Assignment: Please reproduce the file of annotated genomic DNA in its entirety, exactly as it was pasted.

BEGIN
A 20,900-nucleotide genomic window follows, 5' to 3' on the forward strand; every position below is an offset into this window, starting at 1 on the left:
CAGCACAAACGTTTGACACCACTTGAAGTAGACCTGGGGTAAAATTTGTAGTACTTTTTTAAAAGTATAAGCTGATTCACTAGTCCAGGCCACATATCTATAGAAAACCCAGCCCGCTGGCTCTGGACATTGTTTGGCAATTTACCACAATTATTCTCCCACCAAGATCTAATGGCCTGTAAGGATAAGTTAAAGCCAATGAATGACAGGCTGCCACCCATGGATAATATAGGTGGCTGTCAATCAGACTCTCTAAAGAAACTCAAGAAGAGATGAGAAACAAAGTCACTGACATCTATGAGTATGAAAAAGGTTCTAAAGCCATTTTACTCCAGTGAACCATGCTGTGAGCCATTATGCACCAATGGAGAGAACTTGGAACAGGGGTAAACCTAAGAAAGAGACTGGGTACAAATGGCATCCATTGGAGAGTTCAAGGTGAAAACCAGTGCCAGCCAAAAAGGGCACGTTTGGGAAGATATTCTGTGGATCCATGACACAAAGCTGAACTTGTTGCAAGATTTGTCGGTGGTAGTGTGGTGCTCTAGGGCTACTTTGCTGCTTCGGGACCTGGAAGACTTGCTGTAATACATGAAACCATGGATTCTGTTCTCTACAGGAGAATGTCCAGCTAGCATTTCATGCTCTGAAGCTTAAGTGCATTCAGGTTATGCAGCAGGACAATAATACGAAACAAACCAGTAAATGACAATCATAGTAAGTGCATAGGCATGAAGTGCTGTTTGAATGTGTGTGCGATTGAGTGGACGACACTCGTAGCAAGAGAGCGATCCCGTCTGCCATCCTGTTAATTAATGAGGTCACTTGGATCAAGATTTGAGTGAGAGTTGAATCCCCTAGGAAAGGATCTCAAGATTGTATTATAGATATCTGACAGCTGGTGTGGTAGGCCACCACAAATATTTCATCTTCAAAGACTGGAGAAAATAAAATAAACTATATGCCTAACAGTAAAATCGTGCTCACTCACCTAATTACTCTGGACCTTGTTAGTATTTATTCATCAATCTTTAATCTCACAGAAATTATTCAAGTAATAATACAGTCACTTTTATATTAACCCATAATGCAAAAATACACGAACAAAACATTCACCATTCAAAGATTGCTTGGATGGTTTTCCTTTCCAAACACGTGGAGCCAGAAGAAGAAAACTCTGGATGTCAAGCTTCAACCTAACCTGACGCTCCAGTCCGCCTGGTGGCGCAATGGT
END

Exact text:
A 20,900-nucleotide genomic window follows, 5' to 3' on the forward strand; every position below is an offset into this window, starting at 1 on the left:
CAGCACAAACGTTTGACACCACTTGAAGTAGACCTGGGGTAAAATTTGTAGTACTTTTTTAAAAGTATAAGCTGATTCACTAGTCCAGGCCACATATCTATAGAAAACCCAGCCCGCTGGCTCTGGACATTGTTTGGCAATTTACCACAATTATTCTCCCACCAAGATCTAATGGCCTGTAAGGATAAGTTAAAGCCAATGAATGACAGGCTGCCACCCATGGATAATATAGGTGGCTGTCAATCAGACTCTCTAAAGAAACTCAAGAAGAGATGAGAAACAAAGTCACTGACATCTATGAGTATGAAAAAGGTTCTAAAGCCATTTTACTCCAGTGAACCATGCTGTGAGCCATTATGCACCAATGGAGAGAACTTGGAACAGGGGTAAACCTAAGAAAGAGACTGGGTACAAATGGCATCCATTGGAGAGTTCAAGGTGAAAACCAGTGCCAGCCAAAAAGGGCACGTTTGGGAAGATATTCTGTGGATCCATGACACAAAGCTGAACTTGTTGCAAGATTTGTCGGTGGTAGTGTGGTGCTCTAGGGCTACTTTGCTGCTTCGGGACCTGGAAGACTTGCTGTAATACATGAAACCATGGATTCTGTTCTCTACAGGAGAATGTCCAGCTAGCATTTCATGCTCTGAAGCTTAAGTGCATTCAGGTTATGCAGCAGGACAATAATACGAAACAAACCAGTAAATGACAATCATAGTAAGTGCATAGGCATGAAGTGCTGTTTGAATGTGTGTGCGATTGAGTGGACGACACTCGTAGCAAGAGAGCGATCCCGTCTGCCATCCTGTTAATTAATGAGGTCACTTGGATCAAGATTTGAGTGAGAGTTGAATCCCCTAGGAAAGGATCTCAAGATTGTATTATAGATATCTGACAGCTGGTGTGGTAGGCCACCACAAATATTTCATCTTCAAAGACTGGAGAAAATAAAATAAACTATATGCCTAACAGTAAAATCGTGCTCACTCACCTAATTACTCTGGACCTTGTTAGTATTTATTCATCAATCTTTAATCTCACAGAAATTATTCAAGTAATAATACAGTCACTTTTATATTAACCCATAATGCAAAAATACACGAACAAAACATTCACCATTCAAAGATTGCTTGGATGGTTTTCCTTTCCAAACACGTGGAGCCAGAAGAAGAAAACTCTGGATGTCAAGCTTCAACCTAACCTGACGCTCCAGTCCGCCTGGTGGCGCAATGGT